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What's the Difference?: An Endangered Animal Subtraction Story    by Suzanne Slade & Joan Waites Amazon.com order for
What's the Difference?
by Suzanne Slade
Order:  USA  Can
Arbordale, 2010 (2010)
Softcover
* * *   Reviewed by J. A. Kaszuba Locke

On the cover of What's the Difference?: An Endangered Animal Subtraction Story are a colorful globe, a wolf, prairie dogs, a frog, a butterfly, cranes in the air, and a whale in the water. Suzanne Slade features these and more in her rhyming texts that ask questions, spread over two-page layouts, and each accompanied by a mathematical formula.

Eagles are one of my favorites: 'Three sleeping eaglets wake; / each looks like the rest. / Two stretch their wings and fly. / How many in the nest?' The math formula setup is: '3 2 = ?' An outlined box indicates whether the critter is endangered, threatened, or recovered. For example, 'In the 1960s many bald eagle eggs began breaking before the eagles hatched. Scientists discovered the mothers ate fish from lakes polluted with DDT'. After the chemical was banned in 1972, the eagle population grew 'from fewer than 1000 in the 1960's to over 20,000 today. They are now recovered, or no longer endangered.'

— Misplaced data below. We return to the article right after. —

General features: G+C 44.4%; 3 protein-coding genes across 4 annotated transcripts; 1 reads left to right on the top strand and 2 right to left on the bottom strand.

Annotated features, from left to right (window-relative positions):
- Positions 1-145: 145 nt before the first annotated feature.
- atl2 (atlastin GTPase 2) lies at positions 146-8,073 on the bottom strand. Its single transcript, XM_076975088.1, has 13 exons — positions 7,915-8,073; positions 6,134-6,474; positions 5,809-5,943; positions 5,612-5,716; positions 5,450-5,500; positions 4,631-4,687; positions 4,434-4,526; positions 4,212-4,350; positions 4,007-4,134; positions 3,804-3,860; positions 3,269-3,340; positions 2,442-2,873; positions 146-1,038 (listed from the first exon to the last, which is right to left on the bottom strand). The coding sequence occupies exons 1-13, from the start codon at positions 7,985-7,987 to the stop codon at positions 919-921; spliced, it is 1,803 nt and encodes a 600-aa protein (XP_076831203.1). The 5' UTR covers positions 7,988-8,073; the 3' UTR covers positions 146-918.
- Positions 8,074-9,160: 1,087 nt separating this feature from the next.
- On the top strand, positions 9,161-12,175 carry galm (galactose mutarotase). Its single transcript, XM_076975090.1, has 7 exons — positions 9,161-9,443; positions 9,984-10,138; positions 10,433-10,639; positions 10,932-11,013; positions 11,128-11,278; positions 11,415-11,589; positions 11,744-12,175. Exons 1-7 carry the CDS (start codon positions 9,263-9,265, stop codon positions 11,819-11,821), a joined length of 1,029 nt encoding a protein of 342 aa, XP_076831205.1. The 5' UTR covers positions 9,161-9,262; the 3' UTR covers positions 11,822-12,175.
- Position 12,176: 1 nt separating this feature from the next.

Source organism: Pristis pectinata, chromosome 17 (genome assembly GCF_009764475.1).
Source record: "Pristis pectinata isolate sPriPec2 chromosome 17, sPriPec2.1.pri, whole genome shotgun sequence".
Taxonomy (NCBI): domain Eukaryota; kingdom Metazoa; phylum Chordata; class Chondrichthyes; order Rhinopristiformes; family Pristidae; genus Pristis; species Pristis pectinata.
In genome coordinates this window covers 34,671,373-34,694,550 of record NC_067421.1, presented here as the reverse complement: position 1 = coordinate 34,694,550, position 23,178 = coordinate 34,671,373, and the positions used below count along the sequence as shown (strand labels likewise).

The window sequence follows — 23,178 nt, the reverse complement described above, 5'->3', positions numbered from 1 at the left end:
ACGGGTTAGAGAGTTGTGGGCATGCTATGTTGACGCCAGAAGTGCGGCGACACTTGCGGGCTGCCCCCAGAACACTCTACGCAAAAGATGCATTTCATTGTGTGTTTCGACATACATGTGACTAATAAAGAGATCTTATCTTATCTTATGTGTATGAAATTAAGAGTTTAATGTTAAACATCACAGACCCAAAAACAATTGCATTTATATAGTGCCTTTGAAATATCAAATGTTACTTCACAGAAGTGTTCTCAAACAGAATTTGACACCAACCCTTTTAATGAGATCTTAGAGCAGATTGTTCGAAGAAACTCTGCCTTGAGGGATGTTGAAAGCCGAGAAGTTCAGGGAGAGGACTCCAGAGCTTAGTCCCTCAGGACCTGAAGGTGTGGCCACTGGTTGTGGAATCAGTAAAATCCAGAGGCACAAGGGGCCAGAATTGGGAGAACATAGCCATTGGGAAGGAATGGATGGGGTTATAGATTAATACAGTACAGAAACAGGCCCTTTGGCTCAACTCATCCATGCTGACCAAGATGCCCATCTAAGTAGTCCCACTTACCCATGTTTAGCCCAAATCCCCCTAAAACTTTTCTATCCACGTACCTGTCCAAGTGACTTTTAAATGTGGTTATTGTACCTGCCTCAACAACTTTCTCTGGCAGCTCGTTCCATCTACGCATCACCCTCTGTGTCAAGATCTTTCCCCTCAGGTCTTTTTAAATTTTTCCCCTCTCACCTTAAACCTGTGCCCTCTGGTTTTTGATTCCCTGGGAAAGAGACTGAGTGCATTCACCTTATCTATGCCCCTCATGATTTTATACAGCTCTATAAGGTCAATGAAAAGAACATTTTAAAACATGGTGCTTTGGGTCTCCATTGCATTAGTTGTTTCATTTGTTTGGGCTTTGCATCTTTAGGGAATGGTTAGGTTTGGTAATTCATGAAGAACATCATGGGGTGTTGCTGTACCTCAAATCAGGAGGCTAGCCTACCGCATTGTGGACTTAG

Joan Waite's illustrations are spectacular, with vivid splashes of color, while her sketches show the definition of fur, wings, eyes, beaks, claws, and habitat, gracefully calling the reader's attention to each species. The playful Southern sea otter and the beautiful Karner blue butterfly are particularly eye-catching. Suzanne Slade is the author of over 60 books for children, including What's New at the Zoo?, Animals are Sleeping, How Do Tornadoes Form?, and Do All Bugs Have Wings? Joan Waites has illustrated nearly 40 books for the educational and trade marketplace.

For additional fun see the For Creative Minds section at the back of the book, which includes facts and questions referring back to the story pages; an Endangered Animal Vocabulary; Food Chains and Webs; Missing Links in Food Chains; Endangered Animals, and Fact Families. 'Bye for now. But before I go, I offer this math problem - Josephine (that's me) has five Sylvan Dell books to read. / She has finished one, / How many more / Before she is done?

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